KBP study: good news on lung cancer


The KBP-2020 study follows two previous editions conducted in 2000 and 2010. Lung cancer is the cause of 33,000 deaths per year in France, so these new results are a real ray of hope...

Lung cancer is the deadliest cancer in France and the 3rd most frequent, with a male/female ratio of 2.2 in 2018 (compared to 9.6 in 1990), because of a greater consumption of tobacco among women between these two dates. Similarly, while incidence seems rather stagnant in men since the 1990s, it is increasing in women. There are two types of lung cancer: non-small cell (85% of cases) and small cell (15%).

KBP is a prospective, nationwide, multicenter, observational cohort study conducted by the College of General Hospital Pulmonologists in France. Its objective was to assess mortality at 1 and 5 years post-diagnosis in new cases diagnosed in 2020, and to compare these results with those of the 2000 and 2010 studies. Preliminarily reported data appear to show that 1-year survival of lung cancer patients is improving (from 40% to 55% between 2000 and 2020), and that the incidence has halved in 20 years for patients younger than 50 years.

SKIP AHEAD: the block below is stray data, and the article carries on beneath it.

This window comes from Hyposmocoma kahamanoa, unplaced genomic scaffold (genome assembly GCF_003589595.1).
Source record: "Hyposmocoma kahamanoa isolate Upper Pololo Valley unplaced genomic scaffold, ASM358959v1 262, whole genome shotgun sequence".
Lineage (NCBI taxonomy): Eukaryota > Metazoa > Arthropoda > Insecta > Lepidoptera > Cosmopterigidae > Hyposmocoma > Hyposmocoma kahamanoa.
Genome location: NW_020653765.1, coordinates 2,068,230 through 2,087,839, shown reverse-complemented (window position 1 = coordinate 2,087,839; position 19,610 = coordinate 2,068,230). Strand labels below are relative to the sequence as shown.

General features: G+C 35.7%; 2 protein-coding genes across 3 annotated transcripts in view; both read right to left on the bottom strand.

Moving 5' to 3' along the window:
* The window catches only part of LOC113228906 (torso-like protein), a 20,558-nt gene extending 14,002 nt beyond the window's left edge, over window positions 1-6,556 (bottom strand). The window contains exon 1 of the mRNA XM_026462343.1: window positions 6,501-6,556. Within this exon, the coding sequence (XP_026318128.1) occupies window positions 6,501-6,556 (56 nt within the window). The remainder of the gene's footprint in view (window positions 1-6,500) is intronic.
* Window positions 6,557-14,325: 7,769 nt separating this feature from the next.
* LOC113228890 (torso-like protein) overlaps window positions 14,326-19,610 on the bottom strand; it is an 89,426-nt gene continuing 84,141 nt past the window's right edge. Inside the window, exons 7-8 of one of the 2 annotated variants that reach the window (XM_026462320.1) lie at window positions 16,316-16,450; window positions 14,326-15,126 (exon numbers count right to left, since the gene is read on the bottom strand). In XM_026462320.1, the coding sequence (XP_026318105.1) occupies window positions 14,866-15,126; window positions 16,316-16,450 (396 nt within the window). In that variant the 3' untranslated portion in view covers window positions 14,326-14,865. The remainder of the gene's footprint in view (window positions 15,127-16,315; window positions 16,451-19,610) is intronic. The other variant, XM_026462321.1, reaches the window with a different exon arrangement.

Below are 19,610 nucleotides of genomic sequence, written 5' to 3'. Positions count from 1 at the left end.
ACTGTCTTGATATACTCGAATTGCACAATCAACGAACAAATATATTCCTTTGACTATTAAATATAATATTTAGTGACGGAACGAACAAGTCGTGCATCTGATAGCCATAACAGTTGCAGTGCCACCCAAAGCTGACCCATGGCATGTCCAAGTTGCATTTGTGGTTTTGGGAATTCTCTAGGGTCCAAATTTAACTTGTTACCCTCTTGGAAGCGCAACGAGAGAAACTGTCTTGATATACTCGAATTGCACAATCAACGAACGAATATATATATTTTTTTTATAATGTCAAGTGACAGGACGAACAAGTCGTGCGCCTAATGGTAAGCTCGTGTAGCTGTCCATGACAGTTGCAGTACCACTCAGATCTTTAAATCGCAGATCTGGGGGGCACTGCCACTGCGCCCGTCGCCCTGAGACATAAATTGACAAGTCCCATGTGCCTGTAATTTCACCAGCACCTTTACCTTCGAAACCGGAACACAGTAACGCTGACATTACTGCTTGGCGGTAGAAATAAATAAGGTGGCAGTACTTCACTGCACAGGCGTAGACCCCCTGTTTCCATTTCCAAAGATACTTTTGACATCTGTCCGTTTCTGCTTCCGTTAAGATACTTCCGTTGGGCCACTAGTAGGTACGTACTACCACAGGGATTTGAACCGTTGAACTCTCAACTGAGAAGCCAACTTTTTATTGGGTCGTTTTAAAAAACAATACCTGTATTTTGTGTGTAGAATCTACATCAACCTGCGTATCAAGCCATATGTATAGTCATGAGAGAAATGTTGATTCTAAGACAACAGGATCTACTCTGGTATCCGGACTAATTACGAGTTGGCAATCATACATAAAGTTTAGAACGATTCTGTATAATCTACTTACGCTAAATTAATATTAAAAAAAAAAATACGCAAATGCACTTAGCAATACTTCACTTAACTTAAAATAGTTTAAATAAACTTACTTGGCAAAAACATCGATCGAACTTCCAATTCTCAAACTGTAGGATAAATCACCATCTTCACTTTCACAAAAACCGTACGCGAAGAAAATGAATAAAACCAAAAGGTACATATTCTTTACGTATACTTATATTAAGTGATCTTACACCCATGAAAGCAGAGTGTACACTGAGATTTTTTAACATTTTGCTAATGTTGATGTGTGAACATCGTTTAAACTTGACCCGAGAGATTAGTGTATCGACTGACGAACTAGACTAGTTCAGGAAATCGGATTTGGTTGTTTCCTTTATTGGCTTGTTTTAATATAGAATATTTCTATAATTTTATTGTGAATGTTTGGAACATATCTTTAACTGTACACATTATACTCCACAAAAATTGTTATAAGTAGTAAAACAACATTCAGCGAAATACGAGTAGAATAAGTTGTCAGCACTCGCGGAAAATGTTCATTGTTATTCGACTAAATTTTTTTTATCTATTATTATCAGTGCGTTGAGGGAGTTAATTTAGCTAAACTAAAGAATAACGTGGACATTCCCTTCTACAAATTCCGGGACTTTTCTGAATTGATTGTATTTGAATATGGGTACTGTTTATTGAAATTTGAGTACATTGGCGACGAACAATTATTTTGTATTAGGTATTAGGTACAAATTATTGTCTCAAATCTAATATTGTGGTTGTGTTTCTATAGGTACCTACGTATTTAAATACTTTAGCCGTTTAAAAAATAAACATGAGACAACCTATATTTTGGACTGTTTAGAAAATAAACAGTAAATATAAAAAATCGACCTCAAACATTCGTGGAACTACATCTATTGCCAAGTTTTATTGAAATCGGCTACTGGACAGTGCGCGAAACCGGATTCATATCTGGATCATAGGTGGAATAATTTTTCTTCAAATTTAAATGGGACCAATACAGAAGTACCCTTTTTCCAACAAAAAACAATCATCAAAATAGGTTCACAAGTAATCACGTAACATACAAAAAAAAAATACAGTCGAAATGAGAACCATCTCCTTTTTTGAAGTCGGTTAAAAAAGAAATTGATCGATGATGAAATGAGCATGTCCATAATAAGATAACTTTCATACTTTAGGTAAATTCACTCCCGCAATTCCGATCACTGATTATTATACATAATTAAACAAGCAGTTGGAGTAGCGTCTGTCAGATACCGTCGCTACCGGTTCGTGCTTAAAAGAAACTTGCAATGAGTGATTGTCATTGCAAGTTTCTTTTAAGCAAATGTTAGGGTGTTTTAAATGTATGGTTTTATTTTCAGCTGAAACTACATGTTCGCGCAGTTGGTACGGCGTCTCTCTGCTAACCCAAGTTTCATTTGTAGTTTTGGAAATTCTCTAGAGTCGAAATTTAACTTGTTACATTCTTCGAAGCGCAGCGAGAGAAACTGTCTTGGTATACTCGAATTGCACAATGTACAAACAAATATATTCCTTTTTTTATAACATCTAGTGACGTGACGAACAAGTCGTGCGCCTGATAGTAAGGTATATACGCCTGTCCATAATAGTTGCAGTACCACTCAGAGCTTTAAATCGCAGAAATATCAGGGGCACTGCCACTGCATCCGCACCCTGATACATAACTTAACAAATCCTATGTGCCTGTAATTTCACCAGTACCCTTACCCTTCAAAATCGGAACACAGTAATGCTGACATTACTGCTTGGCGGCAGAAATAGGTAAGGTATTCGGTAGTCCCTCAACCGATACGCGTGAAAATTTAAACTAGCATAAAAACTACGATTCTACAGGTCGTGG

This progress is mainly attributed to access to and effectiveness of treatments. However, a large proportion of diagnoses are still made at late stages, highlighting the importance of screening. Finally, let us not forget that the fight against smoking must remain a priority in the battle against lung cancer.